In Kenya, commercialised Bt cotton commenced in 2019. Also, in 2019, the East African Community (EAC) approved the final draft of the cotton, textile and apparel strategy (CTA), a strategy that aims to make the textile industry globally competitive and focuses on developing the value chain, which includes seed production, lint and production of garments.

3. The African Continental Free Trade Area Will Boost Regional Cooperation

The African Continental Free Trade Area (AfCFTA) was ratified in May 2019, creating the largest trading bloc since the World Trade Organization's inception. The deal aims to eliminate trade barriers between African states with a combined population of more than 1.3 billion people and a combined GDP of USD 3.4 trillion.

The AfCFTA will strengthen the regional collaboration among East African cotton growers, ginners, and textile companies. East African finished textile goods firms will be able to grow more freely in other African markets. However, more logistics infrastructure and clarity regarding origin regulations endanger this trade union.

The Future Of Manufacturing In East Africa

A stable future depends on developing labour-intensive sectors like manufacturing, services and agriculture. Over the long term, a developing textile manufacturing base, regulatory improvements, a solid demographic profile, and favourable consumer outlooks will encourage domestic spending in East Africa's fashion retail sector.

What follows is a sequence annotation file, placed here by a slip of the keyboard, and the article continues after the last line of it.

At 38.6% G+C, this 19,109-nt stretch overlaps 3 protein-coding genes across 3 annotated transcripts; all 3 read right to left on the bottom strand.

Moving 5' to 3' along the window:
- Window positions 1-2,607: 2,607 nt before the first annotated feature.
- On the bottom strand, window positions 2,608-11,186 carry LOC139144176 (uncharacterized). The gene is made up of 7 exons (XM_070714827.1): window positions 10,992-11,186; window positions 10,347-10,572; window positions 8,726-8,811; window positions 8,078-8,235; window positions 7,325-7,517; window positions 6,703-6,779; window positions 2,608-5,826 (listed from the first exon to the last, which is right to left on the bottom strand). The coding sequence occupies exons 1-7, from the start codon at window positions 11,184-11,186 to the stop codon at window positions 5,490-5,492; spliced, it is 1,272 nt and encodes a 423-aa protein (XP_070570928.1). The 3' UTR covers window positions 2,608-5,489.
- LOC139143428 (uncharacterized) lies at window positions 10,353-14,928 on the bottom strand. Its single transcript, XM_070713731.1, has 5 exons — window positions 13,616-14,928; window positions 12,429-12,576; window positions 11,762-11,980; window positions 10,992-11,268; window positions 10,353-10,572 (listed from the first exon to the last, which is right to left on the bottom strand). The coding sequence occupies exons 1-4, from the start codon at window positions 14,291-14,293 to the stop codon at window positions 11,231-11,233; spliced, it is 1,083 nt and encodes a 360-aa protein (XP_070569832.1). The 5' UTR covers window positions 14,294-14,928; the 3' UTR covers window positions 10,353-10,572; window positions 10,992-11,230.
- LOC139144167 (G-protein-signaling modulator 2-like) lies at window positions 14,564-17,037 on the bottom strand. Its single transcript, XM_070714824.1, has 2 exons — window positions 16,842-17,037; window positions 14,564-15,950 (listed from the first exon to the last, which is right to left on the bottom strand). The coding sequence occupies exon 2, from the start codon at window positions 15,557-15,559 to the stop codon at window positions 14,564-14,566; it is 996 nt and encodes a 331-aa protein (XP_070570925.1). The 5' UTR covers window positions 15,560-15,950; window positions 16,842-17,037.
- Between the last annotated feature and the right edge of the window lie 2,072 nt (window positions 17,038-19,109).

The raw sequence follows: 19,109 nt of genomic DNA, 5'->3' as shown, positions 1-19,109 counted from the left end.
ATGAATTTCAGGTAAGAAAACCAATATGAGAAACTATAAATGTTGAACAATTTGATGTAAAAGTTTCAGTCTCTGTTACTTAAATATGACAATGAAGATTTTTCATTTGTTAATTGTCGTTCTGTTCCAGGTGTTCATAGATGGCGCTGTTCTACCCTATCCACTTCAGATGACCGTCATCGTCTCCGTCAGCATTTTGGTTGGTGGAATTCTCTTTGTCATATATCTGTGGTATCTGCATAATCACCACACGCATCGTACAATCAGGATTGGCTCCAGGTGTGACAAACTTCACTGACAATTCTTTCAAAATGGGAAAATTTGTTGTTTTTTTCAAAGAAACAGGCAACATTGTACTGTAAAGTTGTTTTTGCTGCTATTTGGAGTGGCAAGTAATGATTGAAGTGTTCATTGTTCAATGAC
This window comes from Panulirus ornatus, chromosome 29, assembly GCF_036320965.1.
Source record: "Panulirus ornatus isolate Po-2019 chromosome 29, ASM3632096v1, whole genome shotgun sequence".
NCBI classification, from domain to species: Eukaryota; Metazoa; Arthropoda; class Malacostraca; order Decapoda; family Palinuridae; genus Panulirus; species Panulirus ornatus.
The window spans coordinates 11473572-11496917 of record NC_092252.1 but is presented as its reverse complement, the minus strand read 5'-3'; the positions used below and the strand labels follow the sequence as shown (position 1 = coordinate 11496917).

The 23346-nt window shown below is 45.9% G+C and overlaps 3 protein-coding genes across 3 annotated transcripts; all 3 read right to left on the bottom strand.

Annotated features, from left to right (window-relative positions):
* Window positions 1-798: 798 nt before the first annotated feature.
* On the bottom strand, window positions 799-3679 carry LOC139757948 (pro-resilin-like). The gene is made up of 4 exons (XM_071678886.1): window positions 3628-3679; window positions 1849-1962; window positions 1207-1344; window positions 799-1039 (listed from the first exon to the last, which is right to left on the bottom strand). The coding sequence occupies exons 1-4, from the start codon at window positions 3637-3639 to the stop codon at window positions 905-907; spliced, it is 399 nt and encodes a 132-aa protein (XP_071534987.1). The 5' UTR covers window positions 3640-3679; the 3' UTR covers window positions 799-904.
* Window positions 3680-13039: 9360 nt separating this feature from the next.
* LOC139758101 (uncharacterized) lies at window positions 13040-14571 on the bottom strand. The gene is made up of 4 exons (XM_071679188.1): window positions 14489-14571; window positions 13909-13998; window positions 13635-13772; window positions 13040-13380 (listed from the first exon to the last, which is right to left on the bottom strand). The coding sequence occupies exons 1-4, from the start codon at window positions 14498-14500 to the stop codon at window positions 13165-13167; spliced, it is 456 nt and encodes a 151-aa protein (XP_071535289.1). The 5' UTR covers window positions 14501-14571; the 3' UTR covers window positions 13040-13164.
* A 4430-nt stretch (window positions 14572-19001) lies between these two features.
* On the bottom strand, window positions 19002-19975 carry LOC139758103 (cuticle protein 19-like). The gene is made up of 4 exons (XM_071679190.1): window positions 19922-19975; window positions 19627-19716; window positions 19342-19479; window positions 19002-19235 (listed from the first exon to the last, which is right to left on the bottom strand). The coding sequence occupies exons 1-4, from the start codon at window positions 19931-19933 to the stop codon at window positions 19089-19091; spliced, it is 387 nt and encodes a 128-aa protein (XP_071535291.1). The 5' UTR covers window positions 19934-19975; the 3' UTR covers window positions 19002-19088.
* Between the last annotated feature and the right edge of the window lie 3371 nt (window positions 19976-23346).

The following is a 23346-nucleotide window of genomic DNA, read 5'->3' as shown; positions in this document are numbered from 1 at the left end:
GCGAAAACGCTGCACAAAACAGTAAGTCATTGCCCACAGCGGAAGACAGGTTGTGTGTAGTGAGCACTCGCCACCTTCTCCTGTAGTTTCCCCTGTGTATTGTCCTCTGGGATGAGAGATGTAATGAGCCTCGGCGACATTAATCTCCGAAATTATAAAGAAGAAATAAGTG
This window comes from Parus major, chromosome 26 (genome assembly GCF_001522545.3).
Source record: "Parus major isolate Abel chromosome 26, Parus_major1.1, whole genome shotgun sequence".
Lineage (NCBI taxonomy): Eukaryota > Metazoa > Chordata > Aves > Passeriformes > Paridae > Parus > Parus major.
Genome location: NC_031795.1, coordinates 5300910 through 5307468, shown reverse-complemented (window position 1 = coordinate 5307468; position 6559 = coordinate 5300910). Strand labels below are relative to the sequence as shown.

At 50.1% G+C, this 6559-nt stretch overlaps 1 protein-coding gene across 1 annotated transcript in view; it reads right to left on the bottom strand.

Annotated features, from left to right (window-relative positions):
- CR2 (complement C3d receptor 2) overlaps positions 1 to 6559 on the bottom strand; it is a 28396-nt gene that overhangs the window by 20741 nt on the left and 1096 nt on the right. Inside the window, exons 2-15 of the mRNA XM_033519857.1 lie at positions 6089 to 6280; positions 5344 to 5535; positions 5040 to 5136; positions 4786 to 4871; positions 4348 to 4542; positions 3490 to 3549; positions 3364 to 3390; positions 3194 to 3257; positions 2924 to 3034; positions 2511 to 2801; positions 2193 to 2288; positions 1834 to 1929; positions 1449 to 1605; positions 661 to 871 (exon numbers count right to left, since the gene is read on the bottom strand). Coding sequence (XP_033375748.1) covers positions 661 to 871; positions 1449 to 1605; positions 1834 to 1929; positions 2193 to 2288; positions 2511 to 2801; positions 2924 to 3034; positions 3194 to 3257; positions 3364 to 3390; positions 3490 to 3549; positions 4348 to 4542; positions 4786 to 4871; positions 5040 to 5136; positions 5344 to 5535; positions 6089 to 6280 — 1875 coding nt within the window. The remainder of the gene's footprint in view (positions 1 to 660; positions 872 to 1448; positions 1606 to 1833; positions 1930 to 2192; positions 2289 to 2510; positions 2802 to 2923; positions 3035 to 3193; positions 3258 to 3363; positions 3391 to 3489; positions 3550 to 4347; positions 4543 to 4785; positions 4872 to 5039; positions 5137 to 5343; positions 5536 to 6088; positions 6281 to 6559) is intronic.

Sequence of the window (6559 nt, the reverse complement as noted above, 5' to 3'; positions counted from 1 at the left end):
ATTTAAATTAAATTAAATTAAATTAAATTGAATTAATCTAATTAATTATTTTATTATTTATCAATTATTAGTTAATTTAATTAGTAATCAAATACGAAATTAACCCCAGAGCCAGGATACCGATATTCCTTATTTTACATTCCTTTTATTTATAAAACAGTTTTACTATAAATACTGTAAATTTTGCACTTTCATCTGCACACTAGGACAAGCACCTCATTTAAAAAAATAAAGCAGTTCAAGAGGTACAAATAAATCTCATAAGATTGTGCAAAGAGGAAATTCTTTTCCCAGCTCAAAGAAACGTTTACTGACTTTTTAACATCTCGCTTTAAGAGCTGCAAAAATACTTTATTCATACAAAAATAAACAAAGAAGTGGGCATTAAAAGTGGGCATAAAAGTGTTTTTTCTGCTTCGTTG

As a result, East African household expenditure on apparel and footwear will beat the African and global averages during the next five years (Fitch Solutions, 2020). The textile and clothing industry also presents much potential for value-added benefits and job creation. It is estimated that up to 600% of value can be created along the cotton value chain: from cotton production, spinning and twisting into yarn, weaving and knitting into the fabric, followed by dying, printing and designing (AFDB, 2018).

By Sinmi Adesanya, Operations and Legal Coordinator at the Council for International African Fashion Education


  • Fashion Industry

  • Textiles

  • Garment Manufacturing


“Textile Industry Analysis, Overview, Report, Growth (2022 - 27)” (Textile Industry Analysis, Overview, Report, Growth (2022 - 27)) <>, “Rwanda’s Garment-Textile Exports Grow by 83% in 2 Years” (Rwanda’s garment-textile exports grow by 83% in 2 years - Fibre2Fashion, November 28, 2020) <>

“Clothing And Footwear Spending In East Africa To Outperform” (Clothing And Footwear Spending In East Africa To Outperform) <>

“East Africa: The next Hub for Apparel Sourcing?” (McKinsey & Company) <>

Bank Group AD, “Textile and Clothing Industries Can Drive Africa’s Industrialization, Benefit Women” (Banque africaine de développement - Bâtir aujourd’hui, une meilleure Afrique demain, January 25, 2019) <>

Image Credit: Foreign Policy